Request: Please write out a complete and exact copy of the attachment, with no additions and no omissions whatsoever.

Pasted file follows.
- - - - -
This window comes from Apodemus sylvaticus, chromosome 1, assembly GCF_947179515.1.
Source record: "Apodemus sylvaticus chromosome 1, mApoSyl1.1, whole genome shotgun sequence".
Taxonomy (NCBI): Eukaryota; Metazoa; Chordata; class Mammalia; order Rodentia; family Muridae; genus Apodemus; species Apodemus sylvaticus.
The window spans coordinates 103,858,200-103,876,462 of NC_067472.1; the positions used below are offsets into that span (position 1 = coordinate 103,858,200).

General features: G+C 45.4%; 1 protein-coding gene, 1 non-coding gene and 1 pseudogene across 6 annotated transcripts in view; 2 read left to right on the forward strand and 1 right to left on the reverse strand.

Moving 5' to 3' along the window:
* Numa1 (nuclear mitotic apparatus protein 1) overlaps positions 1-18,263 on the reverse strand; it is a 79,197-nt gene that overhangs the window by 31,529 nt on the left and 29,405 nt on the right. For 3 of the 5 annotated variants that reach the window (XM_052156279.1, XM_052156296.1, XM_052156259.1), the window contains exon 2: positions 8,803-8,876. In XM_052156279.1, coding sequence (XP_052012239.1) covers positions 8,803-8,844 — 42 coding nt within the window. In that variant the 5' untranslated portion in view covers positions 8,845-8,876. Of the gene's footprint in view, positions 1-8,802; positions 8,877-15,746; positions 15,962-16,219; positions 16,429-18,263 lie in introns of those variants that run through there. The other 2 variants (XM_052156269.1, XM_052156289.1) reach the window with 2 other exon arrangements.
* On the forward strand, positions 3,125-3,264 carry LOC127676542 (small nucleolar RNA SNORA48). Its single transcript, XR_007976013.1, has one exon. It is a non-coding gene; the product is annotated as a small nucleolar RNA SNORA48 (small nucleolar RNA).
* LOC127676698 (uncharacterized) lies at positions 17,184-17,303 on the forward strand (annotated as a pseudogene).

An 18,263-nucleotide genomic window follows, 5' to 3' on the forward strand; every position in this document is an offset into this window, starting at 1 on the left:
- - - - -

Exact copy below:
This window comes from Apodemus sylvaticus, chromosome 1, assembly GCF_947179515.1.
Source record: "Apodemus sylvaticus chromosome 1, mApoSyl1.1, whole genome shotgun sequence".
Taxonomy (NCBI): Eukaryota; Metazoa; Chordata; class Mammalia; order Rodentia; family Muridae; genus Apodemus; species Apodemus sylvaticus.
The window spans coordinates 103,858,200-103,876,462 of NC_067472.1; the positions used below are offsets into that span (position 1 = coordinate 103,858,200).

General features: G+C 45.4%; 1 protein-coding gene, 1 non-coding gene and 1 pseudogene across 6 annotated transcripts in view; 2 read left to right on the forward strand and 1 right to left on the reverse strand.

Moving 5' to 3' along the window:
* Numa1 (nuclear mitotic apparatus protein 1) overlaps positions 1-18,263 on the reverse strand; it is a 79,197-nt gene that overhangs the window by 31,529 nt on the left and 29,405 nt on the right. For 3 of the 5 annotated variants that reach the window (XM_052156279.1, XM_052156296.1, XM_052156259.1), the window contains exon 2: positions 8,803-8,876. In XM_052156279.1, coding sequence (XP_052012239.1) covers positions 8,803-8,844 — 42 coding nt within the window. In that variant the 5' untranslated portion in view covers positions 8,845-8,876. Of the gene's footprint in view, positions 1-8,802; positions 8,877-15,746; positions 15,962-16,219; positions 16,429-18,263 lie in introns of those variants that run through there. The other 2 variants (XM_052156269.1, XM_052156289.1) reach the window with 2 other exon arrangements.
* On the forward strand, positions 3,125-3,264 carry LOC127676542 (small nucleolar RNA SNORA48). Its single transcript, XR_007976013.1, has one exon. It is a non-coding gene; the product is annotated as a small nucleolar RNA SNORA48 (small nucleolar RNA).
* LOC127676698 (uncharacterized) lies at positions 17,184-17,303 on the forward strand (annotated as a pseudogene).

An 18,263-nucleotide genomic window follows, 5' to 3' on the forward strand; every position in this document is an offset into this window, starting at 1 on the left: